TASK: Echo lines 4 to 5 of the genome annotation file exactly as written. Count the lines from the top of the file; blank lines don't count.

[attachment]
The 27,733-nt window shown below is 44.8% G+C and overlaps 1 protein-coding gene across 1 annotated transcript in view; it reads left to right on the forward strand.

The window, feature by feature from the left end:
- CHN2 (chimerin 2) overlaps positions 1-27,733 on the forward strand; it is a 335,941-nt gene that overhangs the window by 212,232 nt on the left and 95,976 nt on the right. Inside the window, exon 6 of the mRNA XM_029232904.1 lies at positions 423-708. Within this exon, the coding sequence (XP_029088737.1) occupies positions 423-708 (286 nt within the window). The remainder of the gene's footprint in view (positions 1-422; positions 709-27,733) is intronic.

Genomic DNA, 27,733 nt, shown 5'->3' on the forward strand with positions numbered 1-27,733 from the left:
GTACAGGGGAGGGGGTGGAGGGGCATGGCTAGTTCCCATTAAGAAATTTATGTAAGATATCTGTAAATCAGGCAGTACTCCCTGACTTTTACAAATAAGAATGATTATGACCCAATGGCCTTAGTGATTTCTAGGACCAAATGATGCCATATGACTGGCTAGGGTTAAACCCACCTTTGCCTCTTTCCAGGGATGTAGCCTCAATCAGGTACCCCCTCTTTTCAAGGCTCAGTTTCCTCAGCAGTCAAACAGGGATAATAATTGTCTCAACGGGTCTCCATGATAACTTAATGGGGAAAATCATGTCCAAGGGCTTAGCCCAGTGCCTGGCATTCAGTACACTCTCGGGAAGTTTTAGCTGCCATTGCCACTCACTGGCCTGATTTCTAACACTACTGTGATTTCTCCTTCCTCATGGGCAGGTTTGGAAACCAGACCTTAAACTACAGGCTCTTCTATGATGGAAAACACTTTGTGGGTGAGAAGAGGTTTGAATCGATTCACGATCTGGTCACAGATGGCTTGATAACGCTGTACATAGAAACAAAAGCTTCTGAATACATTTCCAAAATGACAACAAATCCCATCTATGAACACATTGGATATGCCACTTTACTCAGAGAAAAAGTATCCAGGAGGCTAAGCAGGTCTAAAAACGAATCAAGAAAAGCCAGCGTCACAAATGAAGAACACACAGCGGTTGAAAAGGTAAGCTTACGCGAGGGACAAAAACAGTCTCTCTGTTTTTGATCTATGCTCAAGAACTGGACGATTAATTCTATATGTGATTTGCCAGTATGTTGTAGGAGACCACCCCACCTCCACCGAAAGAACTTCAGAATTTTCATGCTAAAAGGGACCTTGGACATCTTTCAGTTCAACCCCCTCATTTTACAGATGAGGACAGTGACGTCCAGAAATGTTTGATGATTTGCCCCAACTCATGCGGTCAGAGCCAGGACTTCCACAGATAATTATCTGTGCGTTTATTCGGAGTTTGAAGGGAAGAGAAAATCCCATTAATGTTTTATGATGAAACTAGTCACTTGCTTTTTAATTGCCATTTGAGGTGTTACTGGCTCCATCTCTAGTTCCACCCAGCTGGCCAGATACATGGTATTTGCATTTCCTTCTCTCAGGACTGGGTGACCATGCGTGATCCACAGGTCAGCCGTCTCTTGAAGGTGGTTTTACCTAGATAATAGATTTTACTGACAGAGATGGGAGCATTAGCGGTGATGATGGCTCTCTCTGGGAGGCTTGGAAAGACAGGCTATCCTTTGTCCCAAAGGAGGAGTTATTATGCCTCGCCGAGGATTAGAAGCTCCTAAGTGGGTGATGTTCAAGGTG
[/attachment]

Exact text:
Genomic DNA, 27,733 nt, shown 5'->3' on the forward strand with positions numbered 1-27,733 from the left:
GTACAGGGGAGGGGGTGGAGGGGCATGGCTAGTTCCCATTAAGAAATTTATGTAAGATATCTGTAAATCAGGCAGTACTCCCTGACTTTTACAAATAAGAATGATTATGACCCAATGGCCTTAGTGATTTCTAGGACCAAATGATGCCATATGACTGGCTAGGGTTAAACCCACCTTTGCCTCTTTCCAGGGATGTAGCCTCAATCAGGTACCCCCTCTTTTCAAGGCTCAGTTTCCTCAGCAGTCAAACAGGGATAATAATTGTCTCAACGGGTCTCCATGATAACTTAATGGGGAAAATCATGTCCAAGGGCTTAGCCCAGTGCCTGGCATTCAGTACACTCTCGGGAAGTTTTAGCTGCCATTGCCACTCACTGGCCTGATTTCTAACACTACTGTGATTTCTCCTTCCTCATGGGCAGGTTTGGAAACCAGACCTTAAACTACAGGCTCTTCTATGATGGAAAACACTTTGTGGGTGAGAAGAGGTTTGAATCGATTCACGATCTGGTCACAGATGGCTTGATAACGCTGTACATAGAAACAAAAGCTTCTGAATACATTTCCAAAATGACAACAAATCCCATCTATGAACACATTGGATATGCCACTTTACTCAGAGAAAAAGTATCCAGGAGGCTAAGCAGGTCTAAAAACGAATCAAGAAAAGCCAGCGTCACAAATGAAGAACACACAGCGGTTGAAAAGGTAAGCTTACGCGAGGGACAAAAACAGTCTCTCTGTTTTTGATCTATGCTCAAGAACTGGACGATTAATTCTATATGTGATTTGCCAGTATGTTGTAGGAGACCACCCCACCTCCACCGAAAGAACTTCAGAATTTTCATGCTAAAAGGGACCTTGGACATCTTTCAGTTCAACCCCCTCATTTTACAGATGAGGACAGTGACGTCCAGAAATGTTTGATGATTTGCCCCAACTCATGCGGTCAGAGCCAGGACTTCCACAGATAATTATCTGTGCGTTTATTCGGAGTTTGAAGGGAAGAGAAAATCCCATTAATGTTTTATGATGAAACTAGTCACTTGCTTTTTAATTGCCATTTGAGGTGTTACTGGCTCCATCTCTAGTTCCACCCAGCTGGCCAGATACATGGTATTTGCATTTCCTTCTCTCAGGACTGGGTGACCATGCGTGATCCACAGGTCAGCCGTCTCTTGAAGGTGGTTTTACCTAGATAATAGATTTTACTGACAGAGATGGGAGCATTAGCGGTGATGATGGCTCTCTCTGGGAGGCTTGGAAAGACAGGCTATCCTTTGTCCCAAAGGAGGAGTTATTATGCCTCGCCGAGGATTAGAAGCTCCTAAGTGGGTGATGTTCAAGGTG